Northwestern University is looking to another art form, theater improvisation, to help older adults with early-stage dementia be social and improve their quality of life.

“The Memory Ensemble is for people newly diagnosed with Alzheimer’s disease and other types of dementia who are looking for opportunities to engage in programs that fit their needs,” said Darby Morhardt, Ph.D., outreach, recruitment, and education core leader at Northwestern’s Mesulam Center for Cognitive Neurology and Alzheimer’s Disease.

The Memory Ensemble’s 69 participants learn how to use their instincts, creativity, and spontaneity to explore and create improvisational theater.

The program, developed in 2010 by Northwestern and the Lookingglass Theatre Company in Chicago, seeks to improve the quality of life for people living with Alzheimer’s and related disorders and to transfer these benefits to other communities.

As part of the eight-week program, groups of 10-15 participants, age 50-90, attend 90-minute sessions that are purposely repetitive and follow a specific pattern. Two facilitators — a clinical social worker and a master teaching artist in theater and improvisational techniques — guide participants through various activities.

Many Memory Ensemble exercises involve practicing observation, listening, and then using one’s imagination to find creative solutions. Here are some examples:


  • Participants’ moods are assessed at check-in with “smiley faces”
  • A metaphor exercise: “If my feelings could be a color, they would be …”
  • A gentle warmup of stretching and breathing
  • A skill-building exercise in which participants imagine a character in a challenging situation or pretend to turn an object into something else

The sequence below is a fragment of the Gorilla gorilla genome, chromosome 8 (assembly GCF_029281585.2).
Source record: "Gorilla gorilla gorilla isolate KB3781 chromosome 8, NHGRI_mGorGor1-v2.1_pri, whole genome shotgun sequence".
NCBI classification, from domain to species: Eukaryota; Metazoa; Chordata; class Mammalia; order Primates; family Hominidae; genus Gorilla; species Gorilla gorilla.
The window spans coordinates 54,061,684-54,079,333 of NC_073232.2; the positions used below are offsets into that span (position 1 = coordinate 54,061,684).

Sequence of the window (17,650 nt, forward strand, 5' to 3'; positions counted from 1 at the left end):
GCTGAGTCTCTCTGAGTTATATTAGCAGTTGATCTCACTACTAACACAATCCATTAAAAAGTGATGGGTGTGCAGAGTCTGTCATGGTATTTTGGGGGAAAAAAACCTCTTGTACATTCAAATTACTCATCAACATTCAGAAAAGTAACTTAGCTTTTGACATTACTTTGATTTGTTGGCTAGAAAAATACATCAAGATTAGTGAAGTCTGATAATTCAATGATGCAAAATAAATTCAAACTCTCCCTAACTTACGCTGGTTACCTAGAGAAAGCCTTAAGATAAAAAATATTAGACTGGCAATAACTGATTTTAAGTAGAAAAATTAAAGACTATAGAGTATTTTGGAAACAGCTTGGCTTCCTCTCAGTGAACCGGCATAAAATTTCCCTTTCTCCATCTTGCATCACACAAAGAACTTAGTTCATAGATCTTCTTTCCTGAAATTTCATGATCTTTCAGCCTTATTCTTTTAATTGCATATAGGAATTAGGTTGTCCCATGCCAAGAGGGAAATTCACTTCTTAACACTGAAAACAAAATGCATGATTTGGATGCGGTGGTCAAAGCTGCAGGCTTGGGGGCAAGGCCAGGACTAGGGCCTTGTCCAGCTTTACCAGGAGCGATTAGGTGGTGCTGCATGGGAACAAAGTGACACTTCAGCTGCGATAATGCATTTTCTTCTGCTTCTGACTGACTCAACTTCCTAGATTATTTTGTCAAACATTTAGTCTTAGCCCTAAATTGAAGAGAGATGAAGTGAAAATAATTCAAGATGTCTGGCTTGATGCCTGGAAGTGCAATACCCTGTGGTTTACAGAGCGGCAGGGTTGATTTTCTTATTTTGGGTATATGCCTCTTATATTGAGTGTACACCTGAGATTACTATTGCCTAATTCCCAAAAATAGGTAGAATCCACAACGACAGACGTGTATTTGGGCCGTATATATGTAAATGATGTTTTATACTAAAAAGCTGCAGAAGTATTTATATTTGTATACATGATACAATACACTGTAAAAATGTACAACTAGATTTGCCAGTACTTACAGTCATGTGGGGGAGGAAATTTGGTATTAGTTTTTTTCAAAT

• The “checkout” activity, another smiley face assessment


“We wanted participants to be in a safe but challenging environment,” said the program’s co-founder, Christine Mary Dunford, Ph.D., of Lookingglass Theater Company.

“We’re putting them in situations where they may feel anxiety. But our motto is, ‘When I feel anxious or uncertain, I can stop, breathe, observe, and turn to my imagination, and an answer will come.’ As a result, we’ve found they feel more successful and empowered.”

The program does not aim to slow decline or improve cognition but to help people with dementia enjoy their lives, according to Morhardt.

“There are limits to medical treatments for people with dementia,” she said. “Patients and families are looking for ways to continue to engage. For participants in the program, it’s about being in the moment and using their imagination. We enhance their remaining skills and mood.

“As the condition progresses, it can become challenging to communicate with words, so we really focus on nonverbal means of expression.”

Preliminary results show participation in the Memory Ensemble improves mood, decreases anxiety, and increases a sense of belonging, normalcy, and de-stigmatization, said Dunford. Participants also report feelings of achievement, empowerment, and self-discovery.

Future plans include developing an evidence-based curriculum for researchers, arts therapists, and theater professionals to replicate the program in other communities and a theater intervention program for caregivers.


Research on music, theater, dance, creative writing, and other participatory arts shows promise for improving older adults’ quality of life and well-being, from better cognitive function, memory, and self-esteem to reduced stress and increased social interaction.

For more information, visit NIA at nia.nih.gov.